The clinical consequences of routine follow-up radiographs for patients with ankle fracture are unclear, and their usefulness is disputed. The purpose of the present study was to determine if routine radiographs made at weeks 6 and 12 can be omitted without compromising clinical outcomes.
This multicenter randomized controlled trial with a noninferiority design included 246 patients with an ankle fracture, 153 (62%) of whom received operative treatment. At 6 and 12 weeks of follow-up, patients in the routine-care group (n = 128) received routine radiographs whereas patients in the reduced-imaging group (n = 118) did not. The primary outcome was the Olerud-Molander Ankle Score (OMAS). Secondary outcomes were the American Academy of Orthopaedic Surgeons (AAOS) foot and ankle questionnaire, health-related quality of life (HRQoL) as measured with the EuroQol-5 Dimensions-3 Levels (EQ-5D-3L) and Short Form-36 (SF-36), complications, pain, health perception, self-perceived recovery, the number of radiographs, and the indications for radiographs to be made. The outcomes were assessed at baseline and at 6, 12, 26, and 52 weeks of follow-up. Data were analyzed with use of mixed models.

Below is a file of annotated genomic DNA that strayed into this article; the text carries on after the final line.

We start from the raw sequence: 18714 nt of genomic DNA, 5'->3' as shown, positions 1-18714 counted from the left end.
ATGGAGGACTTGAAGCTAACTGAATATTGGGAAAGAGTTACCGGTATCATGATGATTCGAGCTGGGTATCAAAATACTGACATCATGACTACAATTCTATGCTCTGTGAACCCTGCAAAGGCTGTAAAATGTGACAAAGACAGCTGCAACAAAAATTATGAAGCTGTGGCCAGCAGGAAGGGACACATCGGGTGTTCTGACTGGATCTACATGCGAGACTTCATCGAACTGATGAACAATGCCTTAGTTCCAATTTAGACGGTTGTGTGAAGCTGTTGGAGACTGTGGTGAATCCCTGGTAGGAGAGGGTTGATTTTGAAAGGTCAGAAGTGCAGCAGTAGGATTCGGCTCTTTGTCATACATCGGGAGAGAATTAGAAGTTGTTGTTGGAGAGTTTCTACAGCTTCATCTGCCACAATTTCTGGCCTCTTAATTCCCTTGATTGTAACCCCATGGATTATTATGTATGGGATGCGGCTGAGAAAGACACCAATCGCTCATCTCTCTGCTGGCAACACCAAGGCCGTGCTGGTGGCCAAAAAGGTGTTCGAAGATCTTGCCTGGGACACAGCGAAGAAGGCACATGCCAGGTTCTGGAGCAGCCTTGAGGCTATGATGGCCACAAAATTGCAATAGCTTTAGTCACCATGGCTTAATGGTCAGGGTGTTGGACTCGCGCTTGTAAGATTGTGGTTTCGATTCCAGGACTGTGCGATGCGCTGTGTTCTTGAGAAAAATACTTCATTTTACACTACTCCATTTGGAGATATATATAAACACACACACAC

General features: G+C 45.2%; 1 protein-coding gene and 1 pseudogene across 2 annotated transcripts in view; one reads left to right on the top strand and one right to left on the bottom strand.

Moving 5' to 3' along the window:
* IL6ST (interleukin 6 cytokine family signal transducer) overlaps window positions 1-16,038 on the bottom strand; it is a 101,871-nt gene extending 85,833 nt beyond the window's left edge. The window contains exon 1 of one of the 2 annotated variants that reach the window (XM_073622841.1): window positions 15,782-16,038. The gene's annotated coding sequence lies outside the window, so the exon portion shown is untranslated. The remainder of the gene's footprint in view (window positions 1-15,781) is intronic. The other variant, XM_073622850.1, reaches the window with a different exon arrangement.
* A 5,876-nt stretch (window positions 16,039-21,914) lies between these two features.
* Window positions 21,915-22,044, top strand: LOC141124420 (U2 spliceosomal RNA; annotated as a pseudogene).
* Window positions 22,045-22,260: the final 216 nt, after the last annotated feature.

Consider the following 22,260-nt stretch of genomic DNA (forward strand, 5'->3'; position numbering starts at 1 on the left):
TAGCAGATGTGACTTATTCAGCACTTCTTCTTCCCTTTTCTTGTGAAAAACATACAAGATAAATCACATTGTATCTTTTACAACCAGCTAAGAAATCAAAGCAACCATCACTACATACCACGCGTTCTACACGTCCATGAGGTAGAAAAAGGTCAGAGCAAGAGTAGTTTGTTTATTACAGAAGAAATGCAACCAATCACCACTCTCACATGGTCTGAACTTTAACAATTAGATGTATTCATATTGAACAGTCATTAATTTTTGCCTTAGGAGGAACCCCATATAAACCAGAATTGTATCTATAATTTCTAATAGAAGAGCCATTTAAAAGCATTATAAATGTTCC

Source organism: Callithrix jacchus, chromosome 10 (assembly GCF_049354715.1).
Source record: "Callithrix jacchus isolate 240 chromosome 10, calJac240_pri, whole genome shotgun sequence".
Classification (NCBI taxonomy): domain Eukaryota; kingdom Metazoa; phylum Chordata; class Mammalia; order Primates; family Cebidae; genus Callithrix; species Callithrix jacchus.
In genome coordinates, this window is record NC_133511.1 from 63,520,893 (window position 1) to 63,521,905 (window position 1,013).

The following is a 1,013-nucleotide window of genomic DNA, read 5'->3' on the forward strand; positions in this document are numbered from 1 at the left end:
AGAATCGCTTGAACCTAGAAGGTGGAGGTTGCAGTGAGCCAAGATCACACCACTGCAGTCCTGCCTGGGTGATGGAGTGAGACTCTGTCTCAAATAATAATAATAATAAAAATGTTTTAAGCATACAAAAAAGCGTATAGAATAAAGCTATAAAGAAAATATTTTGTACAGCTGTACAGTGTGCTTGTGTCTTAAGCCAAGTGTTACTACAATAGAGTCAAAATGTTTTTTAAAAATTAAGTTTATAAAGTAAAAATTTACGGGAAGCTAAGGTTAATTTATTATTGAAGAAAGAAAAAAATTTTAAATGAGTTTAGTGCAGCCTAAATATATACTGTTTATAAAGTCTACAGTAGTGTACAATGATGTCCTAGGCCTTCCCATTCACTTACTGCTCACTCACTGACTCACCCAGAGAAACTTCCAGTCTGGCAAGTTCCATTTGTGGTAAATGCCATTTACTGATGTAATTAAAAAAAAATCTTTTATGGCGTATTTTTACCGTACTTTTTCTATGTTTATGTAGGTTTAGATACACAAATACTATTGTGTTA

Reduced imaging was noninferior compared with routine care in terms of OMAS scores (difference [β], -0.9; 95% confidence interval [CI], -6.2 to 4.4). AAOS scores, HRQoL, pain, health perception, and self-perceived recovery did not differ between groups. Patients in the reduced-imaging group received a median of 4 radiographs, whereas those in the routine-care group received a median of 5 radiographs (p < 0.05). The rates of complications were similar (27.1% [32 of 118] in the reduced-imaging group, compared with 22.7% [29 of 128] in the routine-care group, p = 0.42). The types of complications were also similar.
Implementation of a reduced-imaging protocol following an ankle fracture has no measurable negative effects on functional outcome, pain, and complication rates during the first year of follow-up. The number of follow-up radiographs can be reduced by implementing this protocol.
Therapeutic Level I. See Instructions for Authors for a complete description of levels of evidence.